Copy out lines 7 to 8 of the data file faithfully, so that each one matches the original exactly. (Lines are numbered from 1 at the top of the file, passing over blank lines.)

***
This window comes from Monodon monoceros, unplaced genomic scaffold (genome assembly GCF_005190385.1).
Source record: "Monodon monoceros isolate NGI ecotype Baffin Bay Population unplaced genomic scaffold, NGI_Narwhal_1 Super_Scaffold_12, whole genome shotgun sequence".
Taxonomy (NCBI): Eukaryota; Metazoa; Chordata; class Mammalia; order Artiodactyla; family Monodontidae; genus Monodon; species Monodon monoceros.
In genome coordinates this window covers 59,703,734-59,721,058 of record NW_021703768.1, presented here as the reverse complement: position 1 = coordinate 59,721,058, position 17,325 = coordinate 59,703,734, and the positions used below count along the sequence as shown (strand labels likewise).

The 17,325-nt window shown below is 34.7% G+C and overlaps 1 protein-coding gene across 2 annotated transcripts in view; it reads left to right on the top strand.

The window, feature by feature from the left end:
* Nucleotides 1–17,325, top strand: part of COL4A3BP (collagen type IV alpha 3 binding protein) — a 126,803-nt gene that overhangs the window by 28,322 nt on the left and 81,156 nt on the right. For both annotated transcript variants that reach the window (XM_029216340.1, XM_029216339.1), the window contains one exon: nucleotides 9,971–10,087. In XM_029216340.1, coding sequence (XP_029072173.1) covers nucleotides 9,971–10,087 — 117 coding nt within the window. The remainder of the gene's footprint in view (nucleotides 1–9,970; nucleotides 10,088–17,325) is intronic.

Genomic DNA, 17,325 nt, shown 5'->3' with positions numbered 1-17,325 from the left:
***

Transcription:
* Nucleotides 1–17,325, top strand: part of COL4A3BP (collagen type IV alpha 3 binding protein) — a 126,803-nt gene that overhangs the window by 28,322 nt on the left and 81,156 nt on the right. For both annotated transcript variants that reach the window (XM_029216340.1, XM_029216339.1), the window contains one exon: nucleotides 9,971–10,087. In XM_029216340.1, coding sequence (XP_029072173.1) covers nucleotides 9,971–10,087 — 117 coding nt within the window. The remainder of the gene's footprint in view (nucleotides 1–9,970; nucleotides 10,088–17,325) is intronic.

Genomic DNA, 17,325 nt, shown 5'->3' with positions numbered 1-17,325 from the left: